The ninhydrin assay was carried out in triplicate as described previously (Starcher, 2001). As protein standard, 100 μl of 1 mg/ml BSA was hydrolyzed in 100 μl of 6 N HCl at 110°C for 24 h in a heat block. After evaporating to dryness, the hydrolysate was re-dissolved in water to yield a 1 mg/ml final solution. The ninhydrin reagent was prepared as follows: 400 mg ninhydrin (2,2-dihydroxyindane-1,3-dione) was dissolved in a mixture of 15 ml ethylene glycol and 5 ml of 4 N sodium acetate buffer (4 N sodium acetate, pH 5.5, adjusted with glacial acetic acid). Then, 500 μl of stannous chloride suspension (100 mg SnCl2 in 1,000 μl ethylene glycol mixed well before pipetting) was added while stirring. A volume of 100 μl of ninhydrin reagent was added to 1–10 μg of protein hydrolysate (final concentration of the unknown sample should be around 1 mg/ml) in a flat-bottom microtiter plate that was sealed with aluminum sealer and floated on a boiling water bath for 10 min. The plate was removed with forceps and blotted with paper towels and the absorbance at 575 nm was measured in a Molecular Devices titer plate reader. The proteins are brought to concentrations so that their measured values were around the middle of the standard curve.
Qubit Protein Assay
The Invitrogen Qubit Protein Assay kit (Thermo Fisher Scientific) was used. The titration curve consists of 200 μl of Qubit reagent (diluted 200 times into Qubit reagent) added to 0.2–4 μg of BSA in a flat-bottom 96-well plate. Fluorescence was measured using excitation and emission wavelengths of 485 and 585 nm, respectively, with a BioTek plate reader. Each sample was measured in triplicate.
Lyophilized proteins and calibration standard (ammonium sulfate, ≥99.0% ACS grade, Fluka) were measured into a silver sample holder with 0.01 milligram accuracy, in triplicate. Silver cups were folded and analyzed in a Flash EA 112 (Thermo Fisher Scientific) elemental analyzer. Calibration curve was plotted using known ammonium sulfate quantities and nitrogen content of the protein samples were quantified using interpolation.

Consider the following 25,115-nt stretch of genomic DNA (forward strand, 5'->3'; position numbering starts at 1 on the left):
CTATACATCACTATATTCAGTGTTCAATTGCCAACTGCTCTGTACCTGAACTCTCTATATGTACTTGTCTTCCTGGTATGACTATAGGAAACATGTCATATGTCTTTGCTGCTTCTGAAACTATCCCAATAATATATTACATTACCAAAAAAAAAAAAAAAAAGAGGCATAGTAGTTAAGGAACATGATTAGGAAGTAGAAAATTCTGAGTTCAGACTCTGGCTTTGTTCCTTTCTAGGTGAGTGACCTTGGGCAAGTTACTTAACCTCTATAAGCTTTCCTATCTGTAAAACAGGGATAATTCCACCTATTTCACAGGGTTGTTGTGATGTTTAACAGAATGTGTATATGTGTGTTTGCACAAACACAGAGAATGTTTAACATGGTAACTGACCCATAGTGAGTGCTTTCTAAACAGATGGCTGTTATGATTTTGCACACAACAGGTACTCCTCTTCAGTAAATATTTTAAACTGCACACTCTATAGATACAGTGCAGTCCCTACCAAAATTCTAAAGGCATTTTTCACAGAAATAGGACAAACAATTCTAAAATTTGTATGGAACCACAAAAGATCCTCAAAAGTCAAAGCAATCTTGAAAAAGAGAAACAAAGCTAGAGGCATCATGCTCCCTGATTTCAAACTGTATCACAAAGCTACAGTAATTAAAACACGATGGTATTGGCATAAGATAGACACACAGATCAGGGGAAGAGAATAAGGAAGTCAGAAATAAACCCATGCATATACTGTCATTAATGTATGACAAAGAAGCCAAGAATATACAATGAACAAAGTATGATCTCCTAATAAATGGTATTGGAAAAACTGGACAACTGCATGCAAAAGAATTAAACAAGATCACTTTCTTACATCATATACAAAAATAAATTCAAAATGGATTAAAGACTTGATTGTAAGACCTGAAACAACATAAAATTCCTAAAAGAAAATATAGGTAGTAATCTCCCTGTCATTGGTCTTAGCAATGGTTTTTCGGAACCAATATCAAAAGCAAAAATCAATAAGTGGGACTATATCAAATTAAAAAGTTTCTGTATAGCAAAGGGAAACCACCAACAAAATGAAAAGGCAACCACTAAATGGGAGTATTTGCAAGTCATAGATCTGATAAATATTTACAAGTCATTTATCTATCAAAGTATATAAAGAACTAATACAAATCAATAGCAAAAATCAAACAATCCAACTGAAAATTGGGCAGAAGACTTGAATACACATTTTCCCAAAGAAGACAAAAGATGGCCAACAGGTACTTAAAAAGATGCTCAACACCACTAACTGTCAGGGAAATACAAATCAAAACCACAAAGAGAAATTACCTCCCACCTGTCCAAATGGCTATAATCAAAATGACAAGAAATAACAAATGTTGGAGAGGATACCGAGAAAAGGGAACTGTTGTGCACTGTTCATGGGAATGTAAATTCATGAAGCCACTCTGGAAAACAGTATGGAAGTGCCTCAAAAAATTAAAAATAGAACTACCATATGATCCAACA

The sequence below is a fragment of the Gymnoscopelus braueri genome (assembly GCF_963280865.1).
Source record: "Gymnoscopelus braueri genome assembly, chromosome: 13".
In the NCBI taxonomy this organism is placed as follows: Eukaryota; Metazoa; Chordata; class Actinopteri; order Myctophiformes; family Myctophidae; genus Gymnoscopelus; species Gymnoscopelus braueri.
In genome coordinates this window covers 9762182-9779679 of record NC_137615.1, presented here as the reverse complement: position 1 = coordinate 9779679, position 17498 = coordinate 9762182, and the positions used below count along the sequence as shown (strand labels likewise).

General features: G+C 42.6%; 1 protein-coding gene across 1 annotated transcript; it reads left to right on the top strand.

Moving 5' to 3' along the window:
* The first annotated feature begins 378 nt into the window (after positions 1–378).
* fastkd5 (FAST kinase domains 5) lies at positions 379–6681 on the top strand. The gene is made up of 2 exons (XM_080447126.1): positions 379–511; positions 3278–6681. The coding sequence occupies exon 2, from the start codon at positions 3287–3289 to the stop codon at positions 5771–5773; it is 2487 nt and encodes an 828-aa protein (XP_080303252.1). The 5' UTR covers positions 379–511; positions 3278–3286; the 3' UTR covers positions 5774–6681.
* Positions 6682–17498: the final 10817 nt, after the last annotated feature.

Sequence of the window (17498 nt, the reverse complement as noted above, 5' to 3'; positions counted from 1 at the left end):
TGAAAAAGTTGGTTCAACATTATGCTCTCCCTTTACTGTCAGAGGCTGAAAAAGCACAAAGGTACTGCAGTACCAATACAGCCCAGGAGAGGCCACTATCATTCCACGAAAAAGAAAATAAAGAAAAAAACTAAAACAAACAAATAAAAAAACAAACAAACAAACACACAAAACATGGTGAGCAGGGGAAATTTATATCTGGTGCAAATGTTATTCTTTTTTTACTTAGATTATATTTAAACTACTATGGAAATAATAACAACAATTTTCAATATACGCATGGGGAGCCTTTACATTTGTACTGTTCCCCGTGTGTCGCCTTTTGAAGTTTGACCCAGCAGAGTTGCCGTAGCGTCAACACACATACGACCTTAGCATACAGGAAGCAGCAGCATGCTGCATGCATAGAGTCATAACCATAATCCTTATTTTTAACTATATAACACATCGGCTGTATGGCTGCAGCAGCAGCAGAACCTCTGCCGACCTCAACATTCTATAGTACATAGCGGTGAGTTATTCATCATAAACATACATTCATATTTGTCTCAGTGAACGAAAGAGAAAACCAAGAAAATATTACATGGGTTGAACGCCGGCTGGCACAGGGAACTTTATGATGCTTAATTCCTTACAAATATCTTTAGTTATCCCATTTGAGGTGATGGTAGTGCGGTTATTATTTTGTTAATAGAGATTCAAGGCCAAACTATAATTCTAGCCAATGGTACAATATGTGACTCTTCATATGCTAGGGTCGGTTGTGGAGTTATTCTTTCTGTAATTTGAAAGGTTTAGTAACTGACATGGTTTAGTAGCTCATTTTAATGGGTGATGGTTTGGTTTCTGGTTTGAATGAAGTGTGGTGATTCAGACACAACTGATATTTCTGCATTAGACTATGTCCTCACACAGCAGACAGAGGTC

Circular Dichroism Spectroscopy
The far UV CD spectrum (190–260 nm) of hCSD1 in 200 mM sodium phosphate pH 7.4 was measured on a Jasco 715 spectropolarimeter at 25°C in a thermostated cell holder. The hCSD1 sample concentration was 12.0 μM (i.e., 0.18 mg/ml) as determined by the Qubit assay, or 18.7 μM (i.e., 0.28 mg/ml) based on Abs280. The data were collected in a 1 mm optical pathlength quartz cuvette with a scanning speed of 50 nm/min, a response time of 1 s, a spectral bandwidth of 1 nm, and 5 accumulations. The far UV CD spectrum was corrected for the baseline (by subtraction of the CD spectrum of the buffer collected under identical conditions) without any further data processing.
Deconvolution of CD Spectra
The measured ellipticity in function of wavelength (in the wavelength range of 190–250 nm) was used as input into two CD deconvolution servers to derive the secondary structure composition (we report only α-helicity, β-strand content (as the sum of parallel and antiparallel contributions) and random coil conformation (sum of turn and others)). In the case of the BeStSel server (http://bestsel.elte.hu), two options were used as the data were fitted either with or without concentration correction (Micsonai et al., 2015).
In the case of DichroWeb (with a mean residual weight of 105.45 Da for hCSD1) we tested four different reference sets optimized for the 190–240 nm range (set 4, set 7, SP175, and SMP180) with four different options (Selcon3, ContinLL, CDSSTR and K2D) (van Stokkum et al., 1990; Andrade et al., 1993; Sreerama et al., 1999, 2000; Whitmore and Wallace, 2008). The best fits (by lowest normalized root mean square deviation and upon visual inspection of the plot) were obtained (by reference datasets as noted), as follows: Selcon3 (SP175 reference dataset), ContinLL, CDSSTR (reference set 4 for 12 μM and reference set 7 for 18.7 μM), and K2D (Sreerama et al., 2000; Lees et al., 2006; Abdul-Gader et al., 2011).
Error Propagation in the Affinity Constant